FMA (First Mover Advantage) 
The first to market is not always the first to capitalize on the industry. One reason for this is that it can cost a fortune to educate potential users or customers. That said, if you are a company like Disney, you lead and by innovating you stay ahead of the pack.

You give your basic product away for free and then try to upsell other features to your customers. It is a common and proven technique to acquire more users.

If you “gamify” something, you add a game layer to your product¬†that encourages people to use it with rewards of various kinds. See Foursquare and how they used virtual badges and the “Mayor” badge to encourage people to use their app.

Growth Hacking 
Growth Hacking was a term first used by Sean Ellis (Dropbox) to describe a marketing technique that focuses on quickly finding scalable growth through non-traditional and inexpensive tactics such as the use of social media. Other companies that have effectively used this technique are Airbnb and Foundr.

Using your computer science degree and your entrepreneurial flare to create disruptive technology. Look out for “hacker houses” and “hackathons” if you want to join the tech community.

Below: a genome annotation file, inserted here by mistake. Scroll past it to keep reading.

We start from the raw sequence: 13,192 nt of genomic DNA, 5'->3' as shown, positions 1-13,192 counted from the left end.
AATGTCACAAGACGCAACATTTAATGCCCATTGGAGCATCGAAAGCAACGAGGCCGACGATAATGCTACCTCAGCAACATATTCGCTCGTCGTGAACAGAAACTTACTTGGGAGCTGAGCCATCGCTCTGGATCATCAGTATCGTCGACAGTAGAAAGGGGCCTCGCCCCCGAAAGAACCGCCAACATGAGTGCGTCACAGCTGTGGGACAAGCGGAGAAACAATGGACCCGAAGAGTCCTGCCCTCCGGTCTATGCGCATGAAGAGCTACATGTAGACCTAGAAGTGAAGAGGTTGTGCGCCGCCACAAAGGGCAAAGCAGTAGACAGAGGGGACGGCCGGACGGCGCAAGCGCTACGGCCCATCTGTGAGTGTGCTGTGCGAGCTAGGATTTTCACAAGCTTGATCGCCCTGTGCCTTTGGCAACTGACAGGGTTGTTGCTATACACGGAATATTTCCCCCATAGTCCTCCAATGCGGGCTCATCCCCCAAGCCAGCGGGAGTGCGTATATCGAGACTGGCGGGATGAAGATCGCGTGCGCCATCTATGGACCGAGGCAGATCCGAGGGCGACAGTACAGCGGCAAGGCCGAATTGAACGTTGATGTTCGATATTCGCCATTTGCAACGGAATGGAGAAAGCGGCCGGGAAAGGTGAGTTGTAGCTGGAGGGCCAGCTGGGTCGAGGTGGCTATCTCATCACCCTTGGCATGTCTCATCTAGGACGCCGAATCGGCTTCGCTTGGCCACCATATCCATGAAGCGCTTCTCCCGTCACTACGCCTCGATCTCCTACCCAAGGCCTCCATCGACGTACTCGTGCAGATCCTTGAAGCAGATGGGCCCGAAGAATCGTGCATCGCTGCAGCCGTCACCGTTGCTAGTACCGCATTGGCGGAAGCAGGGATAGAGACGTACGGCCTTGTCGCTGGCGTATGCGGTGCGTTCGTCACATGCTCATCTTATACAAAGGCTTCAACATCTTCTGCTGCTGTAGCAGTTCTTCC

Hockey Stick
Used by investors to describe the shape of the growth curve they want to see in businesses they invest in. They want to see their startups grow quickly and at least double sales every year.

IP (Intellectual Property) 
This covers patents, trademarks and copyrights. It is a good way to protect your “secret sauce”. Generally I remember them like this:
Patents – the DNA of your product. They are typically used to protect your design.
Trademarks – they are used to protect your brand and depending on which one you register, you can add a “‚ĄĘ ” or “¬ģ” (Registered Trademark) next to your logo.
Copyright – they are used to protect your creative content (like film, music or art) and it allows you to use a “¬©” symbol on your content.